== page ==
“Where Have All the Flowers Gone” is a wistful, classic folk song by Pete Seeger but these days I sing with new lyrics — where have all the paid jobs gone?
As a recent college graduate who is looking for work, it has become my full-time job to browse job websites, find positions that suit my interests and would further my career goal as a “fashion magazine editor,” and apply to them en mass. While there is certainly no shortage of positions in media, there is one small problem: none of these positions are paid.
Having an internship as a way to fulfill credits at school is a great way of gaining experience and making connections in your desired field, but what do you do when shit gets real and you stop receiving student loans and start having to pay rent? I don’t know about you, but I can guarantee you the first thing on my mind is not working for people for free when I have rent, food and bills to account for.
Everyone is perpetually broke these days (every twentysomething at least), and there are certainly some folks out there who deserve your labour for free. Indie publications like Shameless and WORN Fashion Journal are run entirely by a staff of volunteers who believe their project is making a positive difference in the world. But if you are hired by a company in the business to make “big, money, big money, big money” (insert overenthusiastic Bob Barker voice here) and they still can’t pay you, I have to ask why. As an intern, your job is basically to make someone else’s job easier — isn’t that worth at least minimum wage? Don’t I at least deserve an honorarium?
If a company can afford to be paying its interns, then it should. Perhaps it is a bad business decision to pay workers when you can find ones that are willing to work for free, but in no way does that constitute equal opportunity employment practices. Not everyone comes from an even financial playing field and there are people who may be extraordinarily capable of going above and beyond the job description, but simply can’t even afford to entertain the idea of working for free. At this point, I hope it’s pretty obvious that I’m referring to myself here, but I know I am not alone.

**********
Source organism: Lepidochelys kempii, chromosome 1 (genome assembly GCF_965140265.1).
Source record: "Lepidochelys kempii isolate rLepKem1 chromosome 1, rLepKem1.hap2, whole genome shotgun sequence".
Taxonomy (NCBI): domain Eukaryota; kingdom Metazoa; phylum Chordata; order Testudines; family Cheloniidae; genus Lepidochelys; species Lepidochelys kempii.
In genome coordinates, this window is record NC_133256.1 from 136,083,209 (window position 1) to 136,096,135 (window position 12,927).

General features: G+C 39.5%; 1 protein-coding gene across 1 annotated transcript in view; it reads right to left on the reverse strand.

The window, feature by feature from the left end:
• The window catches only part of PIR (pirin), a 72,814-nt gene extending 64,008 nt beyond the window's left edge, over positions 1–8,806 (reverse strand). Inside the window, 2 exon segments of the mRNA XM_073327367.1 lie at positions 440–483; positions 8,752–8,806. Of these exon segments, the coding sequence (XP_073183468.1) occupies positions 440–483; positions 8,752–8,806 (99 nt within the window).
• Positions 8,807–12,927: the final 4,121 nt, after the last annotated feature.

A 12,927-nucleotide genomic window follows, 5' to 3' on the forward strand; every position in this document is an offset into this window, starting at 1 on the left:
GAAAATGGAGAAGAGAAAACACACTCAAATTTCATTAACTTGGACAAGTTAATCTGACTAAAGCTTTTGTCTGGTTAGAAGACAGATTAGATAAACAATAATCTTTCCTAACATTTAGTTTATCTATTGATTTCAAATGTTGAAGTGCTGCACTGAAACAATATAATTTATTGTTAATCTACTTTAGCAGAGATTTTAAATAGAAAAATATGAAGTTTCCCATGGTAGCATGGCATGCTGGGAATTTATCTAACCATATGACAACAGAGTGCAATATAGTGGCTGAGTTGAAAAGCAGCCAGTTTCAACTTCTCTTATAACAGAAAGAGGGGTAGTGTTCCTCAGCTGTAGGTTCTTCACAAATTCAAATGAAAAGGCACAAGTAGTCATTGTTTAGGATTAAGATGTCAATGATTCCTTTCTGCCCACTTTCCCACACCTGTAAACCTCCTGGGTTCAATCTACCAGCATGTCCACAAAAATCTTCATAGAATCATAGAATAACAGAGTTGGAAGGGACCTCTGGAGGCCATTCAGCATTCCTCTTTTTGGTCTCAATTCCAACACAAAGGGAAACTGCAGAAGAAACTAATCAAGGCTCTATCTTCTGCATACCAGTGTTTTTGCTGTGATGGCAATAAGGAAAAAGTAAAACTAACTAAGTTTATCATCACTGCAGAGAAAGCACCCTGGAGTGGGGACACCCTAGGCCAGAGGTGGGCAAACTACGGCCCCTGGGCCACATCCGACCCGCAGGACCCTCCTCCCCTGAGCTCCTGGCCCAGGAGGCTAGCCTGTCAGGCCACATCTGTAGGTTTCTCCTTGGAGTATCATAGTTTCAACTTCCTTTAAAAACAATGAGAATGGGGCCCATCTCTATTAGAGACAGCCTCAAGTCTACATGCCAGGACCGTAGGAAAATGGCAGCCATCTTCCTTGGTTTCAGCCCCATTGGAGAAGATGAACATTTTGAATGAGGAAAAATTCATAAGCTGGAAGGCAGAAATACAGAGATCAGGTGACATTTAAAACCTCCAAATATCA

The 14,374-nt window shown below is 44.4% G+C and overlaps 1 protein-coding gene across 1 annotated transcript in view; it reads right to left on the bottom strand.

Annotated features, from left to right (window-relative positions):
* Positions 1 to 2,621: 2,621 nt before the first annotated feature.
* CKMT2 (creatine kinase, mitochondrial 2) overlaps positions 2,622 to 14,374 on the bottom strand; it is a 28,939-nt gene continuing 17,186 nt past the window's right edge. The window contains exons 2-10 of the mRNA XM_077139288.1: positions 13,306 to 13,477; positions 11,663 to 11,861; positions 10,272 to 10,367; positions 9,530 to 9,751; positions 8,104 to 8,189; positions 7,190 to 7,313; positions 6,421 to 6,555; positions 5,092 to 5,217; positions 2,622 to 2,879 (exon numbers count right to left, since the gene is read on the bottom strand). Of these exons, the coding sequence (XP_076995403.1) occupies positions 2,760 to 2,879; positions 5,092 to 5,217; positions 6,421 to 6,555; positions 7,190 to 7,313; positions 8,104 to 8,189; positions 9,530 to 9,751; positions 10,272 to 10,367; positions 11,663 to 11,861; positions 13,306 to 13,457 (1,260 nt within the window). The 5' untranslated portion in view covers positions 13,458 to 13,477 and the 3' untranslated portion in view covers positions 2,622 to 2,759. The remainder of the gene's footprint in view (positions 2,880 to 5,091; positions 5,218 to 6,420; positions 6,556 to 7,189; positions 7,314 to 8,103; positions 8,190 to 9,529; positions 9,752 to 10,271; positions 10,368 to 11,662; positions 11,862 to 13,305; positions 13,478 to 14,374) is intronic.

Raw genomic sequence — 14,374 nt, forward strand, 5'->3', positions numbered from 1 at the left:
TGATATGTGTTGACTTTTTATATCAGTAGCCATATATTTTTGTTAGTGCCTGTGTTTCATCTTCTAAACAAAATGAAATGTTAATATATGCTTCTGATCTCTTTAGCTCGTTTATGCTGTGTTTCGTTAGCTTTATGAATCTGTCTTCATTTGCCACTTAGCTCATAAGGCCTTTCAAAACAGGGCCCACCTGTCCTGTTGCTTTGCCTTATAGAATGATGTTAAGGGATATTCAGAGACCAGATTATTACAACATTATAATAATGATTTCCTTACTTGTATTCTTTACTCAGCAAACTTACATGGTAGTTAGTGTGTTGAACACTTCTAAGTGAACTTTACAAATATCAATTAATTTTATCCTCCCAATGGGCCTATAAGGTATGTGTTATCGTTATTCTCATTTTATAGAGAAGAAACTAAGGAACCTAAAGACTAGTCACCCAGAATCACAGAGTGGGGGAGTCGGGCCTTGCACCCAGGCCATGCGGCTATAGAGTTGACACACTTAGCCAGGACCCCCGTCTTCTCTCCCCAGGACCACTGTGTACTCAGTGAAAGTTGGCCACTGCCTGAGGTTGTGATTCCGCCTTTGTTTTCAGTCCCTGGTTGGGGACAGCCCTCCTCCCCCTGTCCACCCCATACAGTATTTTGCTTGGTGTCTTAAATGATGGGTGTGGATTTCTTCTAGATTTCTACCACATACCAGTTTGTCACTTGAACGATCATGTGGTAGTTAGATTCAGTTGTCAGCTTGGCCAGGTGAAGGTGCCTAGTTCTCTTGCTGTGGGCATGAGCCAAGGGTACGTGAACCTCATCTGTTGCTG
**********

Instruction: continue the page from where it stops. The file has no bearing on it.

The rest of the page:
This is why so may people pick the safe option of finding a stable, decent-paying job over following their dream career to the ends of the earth — because so many goddamn people can’t afford to follow their passion. This common affliction is best depicted in the latest TV sensation, HBO’s Girls, though leaving some questions unanswered. The main character Hannah’s parents threaten to cut her off their financial support — all she needs is $1100 a month! She calculates: “I can last New York for three and a half more days, maybe seven if I don’t eat lunch.” Yet in the second episode she’s still living in New York, presumably more than three days later, with absolutely zero mention of the dependency of her financial situation.
What other options do young creatives have? Freelance. Complete projects for people and get paid for them. If you’re lucky enough you’ll become really popular and get enough little projects to scrape out a living, or else you’re stuck working a service job that (barely) pays the bills and affords you less time for the creativity that would hopefully get you real jobs in the first place.
Now I’m off to update my Microsoft Excel “Job Spreadsheet” (why yes, I am proficient in Microsoft Excel, funny you should ask!) and add different skills to my resume based on the ones listed on your job description.
Isabel Slone usually writes about fashion for Toronto Standard. Follow her on Twitter at @hipstermusings.